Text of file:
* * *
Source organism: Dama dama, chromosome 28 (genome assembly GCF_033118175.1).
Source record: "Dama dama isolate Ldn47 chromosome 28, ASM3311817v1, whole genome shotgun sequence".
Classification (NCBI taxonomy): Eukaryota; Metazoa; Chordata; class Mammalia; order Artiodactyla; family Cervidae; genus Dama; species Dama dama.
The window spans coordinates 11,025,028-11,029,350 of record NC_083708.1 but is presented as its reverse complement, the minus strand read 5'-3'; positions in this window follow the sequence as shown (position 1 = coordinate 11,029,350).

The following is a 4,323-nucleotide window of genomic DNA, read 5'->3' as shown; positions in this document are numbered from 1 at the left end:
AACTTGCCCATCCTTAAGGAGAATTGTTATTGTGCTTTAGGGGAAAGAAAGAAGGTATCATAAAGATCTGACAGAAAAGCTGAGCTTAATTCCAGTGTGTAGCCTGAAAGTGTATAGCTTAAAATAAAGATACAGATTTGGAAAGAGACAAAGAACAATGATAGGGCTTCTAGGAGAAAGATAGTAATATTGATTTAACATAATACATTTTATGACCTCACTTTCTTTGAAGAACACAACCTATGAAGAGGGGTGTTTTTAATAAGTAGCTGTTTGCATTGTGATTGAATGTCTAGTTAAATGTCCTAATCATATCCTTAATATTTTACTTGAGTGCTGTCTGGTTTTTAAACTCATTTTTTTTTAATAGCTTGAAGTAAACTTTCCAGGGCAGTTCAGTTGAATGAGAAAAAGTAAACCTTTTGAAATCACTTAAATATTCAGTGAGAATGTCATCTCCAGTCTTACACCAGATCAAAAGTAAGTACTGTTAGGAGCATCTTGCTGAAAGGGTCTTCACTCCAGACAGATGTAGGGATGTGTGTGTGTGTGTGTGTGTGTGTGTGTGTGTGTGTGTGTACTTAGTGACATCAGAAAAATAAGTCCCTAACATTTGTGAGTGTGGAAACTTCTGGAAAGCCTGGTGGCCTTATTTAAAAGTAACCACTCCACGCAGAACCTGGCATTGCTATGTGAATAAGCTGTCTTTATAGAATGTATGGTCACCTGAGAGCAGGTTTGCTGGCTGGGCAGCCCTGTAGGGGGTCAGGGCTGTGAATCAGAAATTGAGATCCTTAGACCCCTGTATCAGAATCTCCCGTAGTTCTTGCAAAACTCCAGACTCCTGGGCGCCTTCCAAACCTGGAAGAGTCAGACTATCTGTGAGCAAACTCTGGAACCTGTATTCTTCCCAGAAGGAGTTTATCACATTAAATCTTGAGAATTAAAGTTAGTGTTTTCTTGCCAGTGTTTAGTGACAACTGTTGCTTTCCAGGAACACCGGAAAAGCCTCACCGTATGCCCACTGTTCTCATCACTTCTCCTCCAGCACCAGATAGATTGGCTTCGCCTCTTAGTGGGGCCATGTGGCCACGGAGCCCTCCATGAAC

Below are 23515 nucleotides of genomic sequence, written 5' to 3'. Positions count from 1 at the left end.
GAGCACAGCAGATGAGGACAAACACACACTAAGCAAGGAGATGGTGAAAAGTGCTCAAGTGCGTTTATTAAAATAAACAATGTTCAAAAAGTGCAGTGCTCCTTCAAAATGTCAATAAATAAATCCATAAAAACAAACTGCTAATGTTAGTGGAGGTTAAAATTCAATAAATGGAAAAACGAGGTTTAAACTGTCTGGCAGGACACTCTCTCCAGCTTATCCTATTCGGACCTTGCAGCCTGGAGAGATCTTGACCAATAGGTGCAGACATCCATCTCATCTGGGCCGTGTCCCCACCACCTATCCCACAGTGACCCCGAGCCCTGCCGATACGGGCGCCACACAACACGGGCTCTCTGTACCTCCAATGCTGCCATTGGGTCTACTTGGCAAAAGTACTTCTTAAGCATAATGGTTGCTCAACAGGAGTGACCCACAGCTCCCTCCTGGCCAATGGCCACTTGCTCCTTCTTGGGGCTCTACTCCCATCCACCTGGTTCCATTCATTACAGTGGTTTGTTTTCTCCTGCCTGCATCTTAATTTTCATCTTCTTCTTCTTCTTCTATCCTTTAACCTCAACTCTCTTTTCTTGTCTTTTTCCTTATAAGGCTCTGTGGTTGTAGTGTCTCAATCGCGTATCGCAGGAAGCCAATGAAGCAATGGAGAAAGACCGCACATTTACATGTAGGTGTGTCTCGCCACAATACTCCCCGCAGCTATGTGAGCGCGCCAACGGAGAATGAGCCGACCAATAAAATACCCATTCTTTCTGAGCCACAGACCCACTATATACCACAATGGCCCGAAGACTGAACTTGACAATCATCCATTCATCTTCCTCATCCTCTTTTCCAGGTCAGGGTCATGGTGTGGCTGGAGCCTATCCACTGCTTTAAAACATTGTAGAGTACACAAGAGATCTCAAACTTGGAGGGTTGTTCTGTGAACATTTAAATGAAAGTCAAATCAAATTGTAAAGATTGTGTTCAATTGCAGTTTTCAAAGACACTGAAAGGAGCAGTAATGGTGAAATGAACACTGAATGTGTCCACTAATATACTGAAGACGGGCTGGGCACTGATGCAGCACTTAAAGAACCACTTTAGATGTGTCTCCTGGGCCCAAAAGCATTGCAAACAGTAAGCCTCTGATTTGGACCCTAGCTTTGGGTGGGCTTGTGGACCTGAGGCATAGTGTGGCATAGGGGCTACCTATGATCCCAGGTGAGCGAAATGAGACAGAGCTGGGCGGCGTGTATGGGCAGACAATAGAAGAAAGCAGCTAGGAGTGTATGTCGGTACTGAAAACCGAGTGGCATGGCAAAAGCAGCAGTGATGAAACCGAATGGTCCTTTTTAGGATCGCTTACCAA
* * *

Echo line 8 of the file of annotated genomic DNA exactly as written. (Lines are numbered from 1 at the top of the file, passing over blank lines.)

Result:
GAGCACAGCAGATGAGGACAAACACACACTAAGCAAGGAGATGGTGAAAAGTGCTCAAGTGCGTTTATTAAAATAAACAATGTTCAAAAAGTGCAGTGCTCCTTCAAAATGTCAATAAATAAATCCATAAAAACAAACTGCTAATGTTAGTGGAGGTTAAAATTCAATAAATGGAAAAACGAGGTTTAAACTGTCTGGCAGGACACTCTCTCCAGCTTATCCTATTCGGACCTTGCAGCCTGGAGAGATCTTGACCAATAGGTGCAGACATCCATCTCATCTGGGCCGTGTCCCCACCACCTATCCCACAGTGACCCCGAGCCCTGCCGATACGGGCGCCACACAACACGGGCTCTCTGTACCTCCAATGCTGCCATTGGGTCTACTTGGCAAAAGTACTTCTTAAGCATAATGGTTGCTCAACAGGAGTGACCCACAGCTCCCTCCTGGCCAATGGCCACTTGCTCCTTCTTGGGGCTCTACTCCCATCCACCTGGTTCCATTCATTACAGTGGTTTGTTTTCTCCTGCCTGCATCTTAATTTTCATCTTCTTCTTCTTCTTCTATCCTTTAACCTCAACTCTCTTTTCTTGTCTTTTTCCTTATAAGGCTCTGTGGTTGTAGTGTCTCAATCGCGTATCGCAGGAAGCCAATGAAGCAATGGAGAAAGACCGCACATTTACATGTAGGTGTGTCTCGCCACAATACTCCCCGCAGCTATGTGAGCGCGCCAACGGAGAATGAGCCGACCAATAAAATACCCATTCTTTCTGAGCCACAGACCCACTATATACCACAATGGCCCGAAGACTGAACTTGACAATCATCCATTCATCTTCCTCATCCTCTTTTCCAGGTCAGGGTCATGGTGTGGCTGGAGCCTATCCACTGCTTTAAAACATTGTAGAGTACACAAGAGATCTCAAACTTGGAGGGTTGTTCTGTGAACATTTAAATGAAAGTCAAATCAAATTGTAAAGATTGTGTTCAATTGCAGTTTTCAAAGACACTGAAAGGAGCAGTAATGGTGAAATGAACACTGAATGTGTCCACTAATATACTGAAGACGGGCTGGGCACTGATGCAGCACTTAAAGAACCACTTTAGATGTGTCTCCTGGGCCCAAAAGCATTGCAAACAGTAAGCCTCTGATTTGGACCCTAGCTTTGGGTGGGCTTGTGGACCTGAGGCATAGTGTGGCATAGGGGCTACCTATGATCCCAGGTGAGCGAAATGAGACAGAGCTGGGCGGCGTGTATGGGCAGACAATAGAAGAAAGCAGCTAGGAGTGTATGTCGGTACTGAAAACCGAGTGGCATGGCAAAAGCAGCAGTGATGAAACCGAATGGTCCTTTTTAGGATCGCTTACCAA